Fukushima vigil held at Yankee as plant shuts down for refueling
By Susan Smallheer
Staff Writer | March 11,2013
LEN EMERY PHOTO
Two anti-nuclear protesters beat drums, chanted and burned incense Sunday outside the main gate at the Vermont Yankee nuclear power plant in Vernon, in remembrance of the Fukushima nuclear disater in March 2011 in Japan.
VERNON — A group of more than 40 anti-nuclear activists held a quiet vigil outside the gates of the Vermont Yankee nuclear plant Sunday morning, in remembrance of the Fukushima nuclear disaster two years ago.
About 12 hours earlier, the reactor had shut down for its regular refueling and maintenance outage, but from the outside, there were few clues that an extra workforce Entergy Nuclear says is in the hundreds were at work. In 2011, the company said it spent $65 million on new nuclear fuel alone for Yankee as part of a $100 million outage.
Entergy Nuclear spokesman Robert Williams sent out a press release early Sunday afternoon announcing the shutdown, saying the plant left the New England power grid at about 10 p.m. Saturday. The plant has been at reduced power for a couple of weeks, preparing for the shutdown.
But a special parking lot marked for outage workers, while plowed free of snow, was empty and showed no signs of traffic, and traffic was extremely light in and out of the plant’s main gate.
The morning, hour-long vigil, organized by the Safe And Green Campaign, is part of three days of activities to mark the Fukushima nuclear disaster, which unfolded after the March 11, 2011, earthquake and tsunami, which killed thousands of people and triggered the worst nuclear disaster since Chernobyl.
Vermont Yankee, like the Fukushima Daichi reactors, are General Electric Mark I containment reactors. There are 23 GE Mark 1 reactors in the United States, and the Nuclear Regulatory Commission staff have proposed new safety systems at those reactors, something the nuclear industry is fighting tooth and nail.
Leslie Sullivan Sachs, a spokeswoman for the Safe and Green Campaign, said activists in several towns had “adopted” Japanese towns in the evacuation zone around Fukushima, to better learn what the actual impacts of a nuclear emergency and evacuation would mean.
She said Namie is a town outside Fukushima, similar in size to Brattleboro and within the 10-mile evacuation zone. Namie is, like Brattleboro is to Yankee, about five miles from the Fukushima reactors.
“Namie is now a ghost town, its 22,000 residents spread across Japan,” she said. People don’t trust the Japanese government or Tepco, the Japanese utility, to tell them the truth, and as a result people take their own radiation readings, she said.
“Hand-held dosimeters are now as common as cellphones,” Sullivan Sachs said.
“Namie’s lesson is that the unimaginable can happen, changing thousands of innocent lives forever, and a beloved community is no more,” Sullivan Sachs said.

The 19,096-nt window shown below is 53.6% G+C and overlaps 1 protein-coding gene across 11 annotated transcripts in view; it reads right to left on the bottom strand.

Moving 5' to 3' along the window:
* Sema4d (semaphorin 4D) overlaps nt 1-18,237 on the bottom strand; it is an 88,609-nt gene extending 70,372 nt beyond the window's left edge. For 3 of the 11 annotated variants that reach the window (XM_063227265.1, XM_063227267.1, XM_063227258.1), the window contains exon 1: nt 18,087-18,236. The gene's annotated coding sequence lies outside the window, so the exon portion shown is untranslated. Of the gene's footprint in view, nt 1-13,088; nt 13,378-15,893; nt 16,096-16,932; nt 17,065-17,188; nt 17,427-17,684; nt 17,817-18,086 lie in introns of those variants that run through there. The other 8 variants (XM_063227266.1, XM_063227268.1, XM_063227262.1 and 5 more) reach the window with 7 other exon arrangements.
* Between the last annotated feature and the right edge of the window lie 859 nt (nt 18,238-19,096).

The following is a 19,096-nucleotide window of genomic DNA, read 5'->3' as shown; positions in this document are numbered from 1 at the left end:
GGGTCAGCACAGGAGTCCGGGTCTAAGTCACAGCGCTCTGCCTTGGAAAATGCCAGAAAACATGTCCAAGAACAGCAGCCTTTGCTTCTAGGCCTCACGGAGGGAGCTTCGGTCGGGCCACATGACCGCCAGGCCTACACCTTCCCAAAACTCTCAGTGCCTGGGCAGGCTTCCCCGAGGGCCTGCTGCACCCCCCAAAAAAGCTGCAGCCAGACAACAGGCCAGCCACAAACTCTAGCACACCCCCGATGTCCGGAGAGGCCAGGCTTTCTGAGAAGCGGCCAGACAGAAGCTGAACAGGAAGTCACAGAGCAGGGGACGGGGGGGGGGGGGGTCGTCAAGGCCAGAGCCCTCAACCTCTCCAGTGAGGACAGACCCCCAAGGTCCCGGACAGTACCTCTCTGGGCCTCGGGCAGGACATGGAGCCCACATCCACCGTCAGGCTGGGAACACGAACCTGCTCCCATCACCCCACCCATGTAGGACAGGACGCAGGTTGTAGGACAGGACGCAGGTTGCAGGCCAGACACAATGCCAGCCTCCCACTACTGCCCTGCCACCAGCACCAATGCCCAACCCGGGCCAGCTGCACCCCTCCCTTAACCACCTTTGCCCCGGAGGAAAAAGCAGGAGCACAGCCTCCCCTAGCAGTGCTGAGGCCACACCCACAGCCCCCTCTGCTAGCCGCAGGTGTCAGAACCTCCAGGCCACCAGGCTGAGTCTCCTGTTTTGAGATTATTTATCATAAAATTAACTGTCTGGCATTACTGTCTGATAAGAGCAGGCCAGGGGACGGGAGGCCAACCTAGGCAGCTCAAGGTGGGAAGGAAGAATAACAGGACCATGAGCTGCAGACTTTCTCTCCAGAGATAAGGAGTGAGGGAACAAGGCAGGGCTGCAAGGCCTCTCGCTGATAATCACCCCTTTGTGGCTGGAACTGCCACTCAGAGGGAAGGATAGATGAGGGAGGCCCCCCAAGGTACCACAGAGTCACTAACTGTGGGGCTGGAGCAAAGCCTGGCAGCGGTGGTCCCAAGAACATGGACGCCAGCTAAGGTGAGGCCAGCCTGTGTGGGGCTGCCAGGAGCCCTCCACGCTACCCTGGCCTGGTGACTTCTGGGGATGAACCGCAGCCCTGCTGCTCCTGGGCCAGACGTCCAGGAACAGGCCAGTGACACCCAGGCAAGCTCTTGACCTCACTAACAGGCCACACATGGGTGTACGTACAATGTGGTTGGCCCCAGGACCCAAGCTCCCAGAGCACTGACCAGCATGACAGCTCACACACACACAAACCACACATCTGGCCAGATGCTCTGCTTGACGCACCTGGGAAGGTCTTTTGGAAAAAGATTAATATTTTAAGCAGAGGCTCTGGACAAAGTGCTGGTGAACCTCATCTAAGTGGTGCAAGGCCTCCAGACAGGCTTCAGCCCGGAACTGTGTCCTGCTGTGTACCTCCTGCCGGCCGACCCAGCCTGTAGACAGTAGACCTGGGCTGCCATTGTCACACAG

Putney activists have adopted the town of Iitate, which like Putney is relatively near a nuclear plant but outside the evacuation zone.
Sullivan Sachs and another activist, Ann Darling of Brattleboro, said they were working to educate people in the towns surrounding Yankee about what has happened to the towns around the Fukushima reactors in the past two years.
Williams said the outage marked a strong run of 493 days without shutting down, since the plant’s last refueling outage was completed in November 2011.
While Yankee hadn’t shut down there were several times when the plant had to scale back power production significantly because of various problems at the plant during that time frame.
Chris Wamser, Entergy Nuclear’s site vice president, credited the Vermont Yankee workforce for the plant’s excellent reliability.
“Running for 493 consecutive days is a testament to the condition of the plant and the safety focus of our workforce. During this refueling, we will take the time necessary to carefully perform testing, maintenance and capital improvements which will position the plant for safe and reliable operation for years to come,” Wamser said in a prepared statement.
Entergy said the outage workers would pump $2.5 million into the local economy during their stay.
Vermont Yankee’s refueling outage came despite predictions from at least one financial analyst, UBS, which has been predicting Entergy Nuclear would be forced to shut down one of its smaller nuclear reactors because of the increasing financial pressures on nuclear energy. But despite the dire predictions from UBS, Entergy Nuclear ordered a new load of nuclear fuel for Yankee, which will mark its 41st year of operation later this month.
How long Vermont Yankee will be shut down for refueling is unknown, as the company says it is proprietary information. Outages typically last about three weeks or longer as one-third of the nuclear fuel is transferred out of the reactor core into the nearby spent fuel pool. The outage can last longer, depending on the amount of maintenance work to be done.